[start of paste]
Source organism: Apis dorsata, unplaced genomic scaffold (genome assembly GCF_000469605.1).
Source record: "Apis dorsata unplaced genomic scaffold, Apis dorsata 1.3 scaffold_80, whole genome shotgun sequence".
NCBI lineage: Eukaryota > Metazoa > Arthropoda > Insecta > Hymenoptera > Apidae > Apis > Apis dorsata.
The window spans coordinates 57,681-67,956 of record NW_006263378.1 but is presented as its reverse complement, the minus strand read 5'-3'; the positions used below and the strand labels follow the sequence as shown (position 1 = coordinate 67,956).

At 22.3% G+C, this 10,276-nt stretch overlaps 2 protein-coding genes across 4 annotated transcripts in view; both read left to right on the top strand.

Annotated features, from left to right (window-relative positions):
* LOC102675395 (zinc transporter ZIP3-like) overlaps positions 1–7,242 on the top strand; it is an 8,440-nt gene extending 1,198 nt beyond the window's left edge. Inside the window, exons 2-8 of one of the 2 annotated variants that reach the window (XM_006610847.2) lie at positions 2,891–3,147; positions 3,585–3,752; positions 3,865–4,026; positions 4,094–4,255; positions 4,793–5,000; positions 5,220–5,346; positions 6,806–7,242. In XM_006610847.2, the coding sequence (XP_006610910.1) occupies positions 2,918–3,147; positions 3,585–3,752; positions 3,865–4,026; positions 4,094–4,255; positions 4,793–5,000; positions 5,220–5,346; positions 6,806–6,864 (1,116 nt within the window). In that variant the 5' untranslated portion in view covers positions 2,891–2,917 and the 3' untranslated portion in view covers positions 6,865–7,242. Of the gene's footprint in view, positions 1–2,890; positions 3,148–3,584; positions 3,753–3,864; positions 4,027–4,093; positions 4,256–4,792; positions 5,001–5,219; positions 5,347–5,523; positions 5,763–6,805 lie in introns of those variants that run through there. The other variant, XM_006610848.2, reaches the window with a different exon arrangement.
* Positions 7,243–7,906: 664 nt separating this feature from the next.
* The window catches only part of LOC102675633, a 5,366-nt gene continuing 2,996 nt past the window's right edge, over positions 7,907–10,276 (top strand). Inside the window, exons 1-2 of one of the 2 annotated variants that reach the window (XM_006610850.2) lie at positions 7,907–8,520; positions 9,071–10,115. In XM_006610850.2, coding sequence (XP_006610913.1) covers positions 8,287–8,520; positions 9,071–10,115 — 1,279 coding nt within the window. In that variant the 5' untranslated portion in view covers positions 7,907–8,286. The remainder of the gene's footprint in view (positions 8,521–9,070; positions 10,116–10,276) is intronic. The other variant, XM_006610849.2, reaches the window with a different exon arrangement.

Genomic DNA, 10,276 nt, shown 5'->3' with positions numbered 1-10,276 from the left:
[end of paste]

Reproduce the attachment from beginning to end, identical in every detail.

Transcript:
Source organism: Apis dorsata, unplaced genomic scaffold (genome assembly GCF_000469605.1).
Source record: "Apis dorsata unplaced genomic scaffold, Apis dorsata 1.3 scaffold_80, whole genome shotgun sequence".
NCBI lineage: Eukaryota > Metazoa > Arthropoda > Insecta > Hymenoptera > Apidae > Apis > Apis dorsata.
The window spans coordinates 57,681-67,956 of record NW_006263378.1 but is presented as its reverse complement, the minus strand read 5'-3'; the positions used below and the strand labels follow the sequence as shown (position 1 = coordinate 67,956).

At 22.3% G+C, this 10,276-nt stretch overlaps 2 protein-coding genes across 4 annotated transcripts in view; both read left to right on the top strand.

Annotated features, from left to right (window-relative positions):
* LOC102675395 (zinc transporter ZIP3-like) overlaps positions 1–7,242 on the top strand; it is an 8,440-nt gene extending 1,198 nt beyond the window's left edge. Inside the window, exons 2-8 of one of the 2 annotated variants that reach the window (XM_006610847.2) lie at positions 2,891–3,147; positions 3,585–3,752; positions 3,865–4,026; positions 4,094–4,255; positions 4,793–5,000; positions 5,220–5,346; positions 6,806–7,242. In XM_006610847.2, the coding sequence (XP_006610910.1) occupies positions 2,918–3,147; positions 3,585–3,752; positions 3,865–4,026; positions 4,094–4,255; positions 4,793–5,000; positions 5,220–5,346; positions 6,806–6,864 (1,116 nt within the window). In that variant the 5' untranslated portion in view covers positions 2,891–2,917 and the 3' untranslated portion in view covers positions 6,865–7,242. Of the gene's footprint in view, positions 1–2,890; positions 3,148–3,584; positions 3,753–3,864; positions 4,027–4,093; positions 4,256–4,792; positions 5,001–5,219; positions 5,347–5,523; positions 5,763–6,805 lie in introns of those variants that run through there. The other variant, XM_006610848.2, reaches the window with a different exon arrangement.
* Positions 7,243–7,906: 664 nt separating this feature from the next.
* The window catches only part of LOC102675633, a 5,366-nt gene continuing 2,996 nt past the window's right edge, over positions 7,907–10,276 (top strand). Inside the window, exons 1-2 of one of the 2 annotated variants that reach the window (XM_006610850.2) lie at positions 7,907–8,520; positions 9,071–10,115. In XM_006610850.2, coding sequence (XP_006610913.1) covers positions 8,287–8,520; positions 9,071–10,115 — 1,279 coding nt within the window. In that variant the 5' untranslated portion in view covers positions 7,907–8,286. The remainder of the gene's footprint in view (positions 8,521–9,070; positions 10,116–10,276) is intronic. The other variant, XM_006610849.2, reaches the window with a different exon arrangement.

Genomic DNA, 10,276 nt, shown 5'->3' with positions numbered 1-10,276 from the left: